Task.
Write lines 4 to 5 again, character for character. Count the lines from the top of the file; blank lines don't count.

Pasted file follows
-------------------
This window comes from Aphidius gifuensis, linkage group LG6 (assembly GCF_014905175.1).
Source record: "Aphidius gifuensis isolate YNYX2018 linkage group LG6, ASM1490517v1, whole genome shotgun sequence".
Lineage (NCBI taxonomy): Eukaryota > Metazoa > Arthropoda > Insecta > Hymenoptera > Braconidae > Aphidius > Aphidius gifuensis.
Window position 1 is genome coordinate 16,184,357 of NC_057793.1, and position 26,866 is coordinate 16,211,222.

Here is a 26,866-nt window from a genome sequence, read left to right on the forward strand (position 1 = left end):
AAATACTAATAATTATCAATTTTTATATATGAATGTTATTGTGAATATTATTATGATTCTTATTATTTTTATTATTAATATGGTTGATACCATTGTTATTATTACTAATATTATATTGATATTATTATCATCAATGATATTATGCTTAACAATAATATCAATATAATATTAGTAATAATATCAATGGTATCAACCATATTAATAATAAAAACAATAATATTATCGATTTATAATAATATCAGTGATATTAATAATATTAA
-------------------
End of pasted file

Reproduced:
Window position 1 is genome coordinate 16,184,357 of NC_057793.1, and position 26,866 is coordinate 16,211,222.

Here is a 26,866-nt window from a genome sequence, read left to right on the forward strand (position 1 = left end):